This mutual apprehension of a differential, Evental ontology lead both thinkers into an extended critique of the representation characteristic to Platonic, Aristotelian, and Cartesian thought; as Joe Hughes states: "Difference and Repetition is a detective novel. It tells the story of what some readers of Deleuze might consider a horrendous crime [...]: the birth of representation." Heidegger formed his critiques most decisively in the concept of the fourfold [German: das Geviert], a non-metaphysical grounding for the thing (as opposed to "object") as "ungrounded, mediated, meaningful, and shared" united in an "event of appropriation" [Ereignis]. This evental ontology continues in Identität und Differenz, where the fundamental concept expressed in Difference and Repetition, of dethroning the primacy of identity, can be seen throughout the text. Even in earlier Heideggerian texts such as Sein und Zeit, however, the critique of representation is "...cast in terms of the being of truth, or the processes of uncovering and covering (grounded in Dasein's existence) whereby beings come into and withdraw from phenomenal presence." In parallel, Deleuze's extended critique of representation (in the sense of detailing a "genealogy" of the antiquated beliefs as well) is given " terms of being or becoming as difference and repetition, together with genetic processes of individuation whereby beings come to exist and pass out of existence."

Time and space, for both thinkers, is also constituted in nearly identical ways. Time-space in the Beiträge and the three syntheses in Difference and Repetition both apprehend time as grounded in difference, whilst the distinction between the time-space of the world [Welt] and the time-space as the evental production of such a time-space is mirrored by Deleuze's categorization between the temporality of what is actual and temporality of the virtual in the first and the second/third syntheses respectively.

Another parallel can be found in their utilization of so-called "generative paradoxes," or rather problems whose fundamental problematic element is constantly outside the categorical grasp fond of formal, natural, and human sciences. For Heidegger, this is the Earth in the fourfold, something which has as one of its traits the behaviour of "resisting articulation," what he characterizes as a "strife"; for Deleuze, a similar example can be spotted in the paradox of regress, or of indefinite proliferation in the Logic of Sense.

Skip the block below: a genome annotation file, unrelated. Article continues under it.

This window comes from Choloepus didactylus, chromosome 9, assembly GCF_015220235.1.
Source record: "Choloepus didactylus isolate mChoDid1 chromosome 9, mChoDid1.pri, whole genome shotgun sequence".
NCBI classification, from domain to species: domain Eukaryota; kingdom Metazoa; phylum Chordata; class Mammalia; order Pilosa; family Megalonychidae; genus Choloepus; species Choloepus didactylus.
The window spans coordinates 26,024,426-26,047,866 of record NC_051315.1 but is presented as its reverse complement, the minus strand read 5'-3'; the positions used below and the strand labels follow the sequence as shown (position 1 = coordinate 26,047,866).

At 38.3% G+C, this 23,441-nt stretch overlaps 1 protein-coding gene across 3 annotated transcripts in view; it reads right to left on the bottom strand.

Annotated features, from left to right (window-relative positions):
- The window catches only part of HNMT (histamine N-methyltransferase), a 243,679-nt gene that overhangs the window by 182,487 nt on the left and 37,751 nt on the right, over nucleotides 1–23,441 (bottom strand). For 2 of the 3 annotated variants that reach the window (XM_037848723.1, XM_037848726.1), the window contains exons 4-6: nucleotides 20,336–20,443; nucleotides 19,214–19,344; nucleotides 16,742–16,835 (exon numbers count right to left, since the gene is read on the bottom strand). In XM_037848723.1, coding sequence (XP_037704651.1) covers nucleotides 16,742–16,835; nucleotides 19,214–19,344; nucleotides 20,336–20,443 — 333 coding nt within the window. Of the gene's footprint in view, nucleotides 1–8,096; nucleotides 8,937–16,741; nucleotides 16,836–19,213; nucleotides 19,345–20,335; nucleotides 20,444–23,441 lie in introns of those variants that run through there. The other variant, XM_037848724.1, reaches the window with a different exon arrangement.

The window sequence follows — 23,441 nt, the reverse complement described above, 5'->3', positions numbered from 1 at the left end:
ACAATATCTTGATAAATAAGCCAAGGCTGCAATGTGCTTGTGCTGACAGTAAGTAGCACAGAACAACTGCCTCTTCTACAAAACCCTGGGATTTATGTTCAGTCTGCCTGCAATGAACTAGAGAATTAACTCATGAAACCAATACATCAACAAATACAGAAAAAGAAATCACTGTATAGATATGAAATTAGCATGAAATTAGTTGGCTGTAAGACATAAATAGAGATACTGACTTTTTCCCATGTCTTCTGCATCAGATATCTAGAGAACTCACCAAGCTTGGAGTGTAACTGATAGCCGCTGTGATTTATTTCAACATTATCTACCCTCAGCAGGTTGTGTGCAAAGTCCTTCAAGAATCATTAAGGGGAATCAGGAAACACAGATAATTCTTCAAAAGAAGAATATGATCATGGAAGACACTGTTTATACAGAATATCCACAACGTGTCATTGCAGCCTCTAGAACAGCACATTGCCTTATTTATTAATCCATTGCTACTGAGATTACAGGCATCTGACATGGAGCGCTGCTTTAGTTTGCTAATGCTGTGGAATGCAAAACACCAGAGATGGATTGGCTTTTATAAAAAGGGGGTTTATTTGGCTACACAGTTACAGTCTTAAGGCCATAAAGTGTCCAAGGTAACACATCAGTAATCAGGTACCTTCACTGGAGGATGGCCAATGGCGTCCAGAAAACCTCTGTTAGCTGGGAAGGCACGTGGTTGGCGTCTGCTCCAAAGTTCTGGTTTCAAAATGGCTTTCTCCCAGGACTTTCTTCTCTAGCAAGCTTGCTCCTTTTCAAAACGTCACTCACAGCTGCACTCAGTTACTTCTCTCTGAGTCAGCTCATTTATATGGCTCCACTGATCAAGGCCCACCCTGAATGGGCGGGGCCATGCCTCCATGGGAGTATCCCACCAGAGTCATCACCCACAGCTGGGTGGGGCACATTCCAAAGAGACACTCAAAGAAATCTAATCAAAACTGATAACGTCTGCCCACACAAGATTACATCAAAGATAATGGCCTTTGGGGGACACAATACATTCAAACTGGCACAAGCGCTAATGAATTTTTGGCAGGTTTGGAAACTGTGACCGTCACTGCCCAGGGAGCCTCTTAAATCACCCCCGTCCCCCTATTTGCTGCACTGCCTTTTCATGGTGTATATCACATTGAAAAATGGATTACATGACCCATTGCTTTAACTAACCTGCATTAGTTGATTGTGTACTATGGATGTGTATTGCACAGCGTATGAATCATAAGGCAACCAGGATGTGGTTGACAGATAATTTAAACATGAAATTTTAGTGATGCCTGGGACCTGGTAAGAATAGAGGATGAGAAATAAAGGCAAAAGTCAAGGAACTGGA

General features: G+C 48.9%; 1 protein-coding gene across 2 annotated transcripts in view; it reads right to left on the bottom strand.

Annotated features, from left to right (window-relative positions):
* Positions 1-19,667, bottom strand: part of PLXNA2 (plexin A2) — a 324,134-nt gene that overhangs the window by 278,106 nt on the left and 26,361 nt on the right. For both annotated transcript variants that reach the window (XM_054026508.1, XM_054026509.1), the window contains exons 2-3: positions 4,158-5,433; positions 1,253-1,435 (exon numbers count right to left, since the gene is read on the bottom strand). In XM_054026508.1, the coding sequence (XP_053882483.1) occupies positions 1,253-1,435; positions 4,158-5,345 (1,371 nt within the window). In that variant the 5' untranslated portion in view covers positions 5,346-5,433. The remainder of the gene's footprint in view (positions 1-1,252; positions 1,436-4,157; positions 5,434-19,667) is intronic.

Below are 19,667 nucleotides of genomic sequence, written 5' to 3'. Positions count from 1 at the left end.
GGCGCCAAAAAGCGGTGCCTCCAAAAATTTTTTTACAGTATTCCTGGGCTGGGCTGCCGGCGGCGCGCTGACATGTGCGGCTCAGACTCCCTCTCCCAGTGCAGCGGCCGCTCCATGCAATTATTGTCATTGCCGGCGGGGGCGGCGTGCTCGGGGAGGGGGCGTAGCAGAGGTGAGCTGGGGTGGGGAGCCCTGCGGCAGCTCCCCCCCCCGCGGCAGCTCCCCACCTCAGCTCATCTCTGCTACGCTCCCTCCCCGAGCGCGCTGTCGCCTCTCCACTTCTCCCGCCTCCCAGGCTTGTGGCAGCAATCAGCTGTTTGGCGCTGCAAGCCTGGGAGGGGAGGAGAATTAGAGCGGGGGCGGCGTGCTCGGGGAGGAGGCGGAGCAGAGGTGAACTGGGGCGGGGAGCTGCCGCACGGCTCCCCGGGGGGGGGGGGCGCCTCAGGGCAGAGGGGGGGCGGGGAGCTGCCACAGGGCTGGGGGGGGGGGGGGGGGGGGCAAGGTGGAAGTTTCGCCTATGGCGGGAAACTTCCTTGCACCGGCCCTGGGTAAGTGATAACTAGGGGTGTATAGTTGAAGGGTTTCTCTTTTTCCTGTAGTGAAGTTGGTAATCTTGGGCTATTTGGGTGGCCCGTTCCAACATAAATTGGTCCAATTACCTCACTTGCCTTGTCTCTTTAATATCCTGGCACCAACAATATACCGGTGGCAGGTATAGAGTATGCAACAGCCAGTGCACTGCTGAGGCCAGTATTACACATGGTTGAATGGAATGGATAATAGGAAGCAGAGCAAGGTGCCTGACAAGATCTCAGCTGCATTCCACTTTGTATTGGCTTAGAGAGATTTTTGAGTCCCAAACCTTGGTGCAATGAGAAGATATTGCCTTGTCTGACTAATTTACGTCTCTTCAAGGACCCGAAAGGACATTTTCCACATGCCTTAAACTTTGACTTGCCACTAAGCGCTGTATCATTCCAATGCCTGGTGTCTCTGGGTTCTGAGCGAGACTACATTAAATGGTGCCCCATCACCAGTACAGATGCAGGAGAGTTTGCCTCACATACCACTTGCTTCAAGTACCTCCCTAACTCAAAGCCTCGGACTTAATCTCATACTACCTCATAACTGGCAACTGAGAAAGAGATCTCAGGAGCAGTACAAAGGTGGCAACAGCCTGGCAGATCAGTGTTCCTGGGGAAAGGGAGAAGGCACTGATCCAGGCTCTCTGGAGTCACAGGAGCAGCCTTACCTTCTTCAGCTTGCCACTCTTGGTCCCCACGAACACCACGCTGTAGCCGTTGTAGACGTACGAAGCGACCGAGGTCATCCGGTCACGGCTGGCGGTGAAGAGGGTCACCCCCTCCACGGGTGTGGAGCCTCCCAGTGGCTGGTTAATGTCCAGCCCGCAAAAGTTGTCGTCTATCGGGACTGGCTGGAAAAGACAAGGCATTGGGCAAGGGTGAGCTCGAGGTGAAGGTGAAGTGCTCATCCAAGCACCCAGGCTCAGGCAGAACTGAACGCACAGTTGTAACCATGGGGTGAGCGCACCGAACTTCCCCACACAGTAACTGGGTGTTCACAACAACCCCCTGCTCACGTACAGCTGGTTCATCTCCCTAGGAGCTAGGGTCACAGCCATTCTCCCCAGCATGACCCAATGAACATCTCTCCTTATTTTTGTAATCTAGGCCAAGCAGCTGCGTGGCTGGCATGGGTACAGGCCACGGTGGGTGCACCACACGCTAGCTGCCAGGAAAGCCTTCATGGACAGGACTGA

• L'Abécédaire de Gilles Deleuze, with Claire Parnet, produced by Pierre-André Boutang. Éditions Montparnasse.

Audio (lectures)

  • Deleuze, Gilles: Spinoza: Immortalité et éternité [double CD]. (Paris: Éditions Gallimard, 2001)
  • Deleuze, Gilles: Spinoza: The Velocities of Thought: Lecture 1, 2 December 1980. (Purdue University Research Repository, 2017)
  • Deleuze, Gilles: Spinoza: The Velocities of Thought: Lecture 2, 9 December 1980. (Purdue University Research Repository, 2017)
  • Deleuze, Gilles: Spinoza: The Velocities of Thought: Lecture 3, 16 December 1980. (Purdue University Research Repository, 2017)
  • Deleuze, Gilles: Spinoza: The Velocities of Thought: Lecture 4, 6 January 1981. (Purdue University Research Repository, 2017)
  • Deleuze, Gilles: Spinoza: The Velocities of Thought: Lecture 5, 13 January 1981. (Purdue University Research Repository, 2017)
  • Deleuze, Gilles: Spinoza: The Velocities of Thought: Lecture 6, 20 January 1981. (Purdue University Research Repository, 2017)
  • Deleuze, Gilles: Spinoza: The Velocities of Thought: Lecture 7, 27 January 1981. (Purdue University Research Repository, 2017)
  • Deleuze, Gilles: Spinoza: The Velocities of Thought: Lecture 8, 3 February 1981. (Purdue University Research Repository, 2017)
  • Deleuze, Gilles: Spinoza: The Velocities of Thought: Lecture 9, 10 February 1981. (Purdue University Research Repository, 2017)
  • Deleuze, Gilles: Spinoza: The Velocities of Thought: Lecture 10, 17 February 1981. (Purdue University Research Repository, 2017)
  • Deleuze, Gilles: Spinoza: The Velocities of Thought: Lecture 11, 10 March 1981. (Purdue University Research Repository, 2017)
  • Deleuze, Gilles: Spinoza: The Velocities of Thought: Lecture 12, 17 March 1981. (Purdue University Research Repository, 2017)
  • Deleuze, Gilles: Spinoza: The Velocities of Thought: Lecture 13, 24 March 1981. (Purdue University Research Repository, 2017)
  • Deleuze, Gilles: Spinoza: The Velocities of Thought: Lecture 14, 31 March 1981. (Purdue University Research Repository, 2017) . «Spinoza: The Velocities of Thought» («Spinoza: Des vitesses de la pensée») was a 14-lecture seminar given by Deleuze at the University of Paris 8 from December 1980 to March 1981. Deleuze had previously published two books on Spinoza, including Expressionism in Philosophy: Spinoza (Spinoza et le problème de l'expression, 1968), and Spinoza: Practical Philosophy (Spinoza: Philosophie pratique, 1970, 2nd ed. 1981). The majority of these lectures were given the same year as the publication of the second edition of the latter title.

See also

  • Deleuze and Guattari
  • Deleuze Studies (Deleuze and Guattari Studies)
  • Gilbert Simondon's theory of individuation
  • Kantian empiricism
  • Problem of future contingents
  • Speculative realism
  • Transcendental nominalism